Mr. Marley Cat

Mavis sends this update: Mr. Marley has become a true companion – he follows me all around the apartment, meets me at the door when I come home and loves to sit by – or on – me while watching TV. Lately he has been spending the night on the extra pillow in bed! Thank you for keeping him for me. Hi to all from Mr....

Harvey and Jasper

Debbie H. shares: Harvey and Jasper are very sweet rabbits – they are doing well! Jasper is a bit more shy than Harvey and would rather hide in the kitchen, but Harvey likes to sit under the rocking chair weher he can see everything!  ...

Spring has sprung…and so have our pets!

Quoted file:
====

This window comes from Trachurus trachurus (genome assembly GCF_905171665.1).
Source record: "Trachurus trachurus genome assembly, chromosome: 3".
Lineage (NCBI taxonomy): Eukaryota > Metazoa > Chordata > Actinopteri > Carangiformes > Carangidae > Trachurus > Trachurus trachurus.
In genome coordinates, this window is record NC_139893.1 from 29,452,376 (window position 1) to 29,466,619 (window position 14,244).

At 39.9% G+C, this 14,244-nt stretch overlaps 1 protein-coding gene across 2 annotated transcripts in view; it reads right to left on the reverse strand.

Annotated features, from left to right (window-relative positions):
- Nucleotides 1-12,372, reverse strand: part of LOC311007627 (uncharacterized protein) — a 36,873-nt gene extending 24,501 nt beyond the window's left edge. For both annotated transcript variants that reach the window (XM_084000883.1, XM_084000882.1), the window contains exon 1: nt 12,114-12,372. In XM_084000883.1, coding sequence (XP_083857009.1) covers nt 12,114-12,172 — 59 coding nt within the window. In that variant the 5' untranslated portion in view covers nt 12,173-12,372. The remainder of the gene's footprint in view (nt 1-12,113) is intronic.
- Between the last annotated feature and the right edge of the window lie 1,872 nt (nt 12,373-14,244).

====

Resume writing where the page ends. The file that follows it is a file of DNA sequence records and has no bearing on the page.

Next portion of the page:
Spring has arrived…and with it, an increase in the number of stray pets! One of the most important tools for getting your dog returned to you if it is lost only costs between $3-$10.  Simple and affordable, an ID tag should be part of every dog’s wardrobe! · If your dog is friendly and can be handled, a member of the public can check the tag and call you directly. · List alternate phone numbers in case you are unavailable! But be sure to let the people you list know you have listed them…) One phone number isn’t enough: Tags have 2 sides,  you can list more phone numbers on the back. · Your pet can also be traced by their rabies tag information and/or dog license. Having separate rings for these tags, in case one fails, is also a good idea. · Writing your primary phone number directly on their collar with a laundry/Sharpie marker can help. · A microchip, which can be scanned at most vet clinics and shelters, is important for permanent ID. However, chips are only as good as the accuracy of the information provided to the registration company, so be sure to keep you information current! As there is a greater lag time then simply checking a tag and making a direct call, relying on only a chip can cause unneeded stress and delays for all involved. · Lost Dogs of Wisconsin/Illinois are very successful at reuniting lost pets and have a tremendous online/Facebook reach. Notifying them, as well as local police AND area shelters helps. Use social media to your advantage and post,...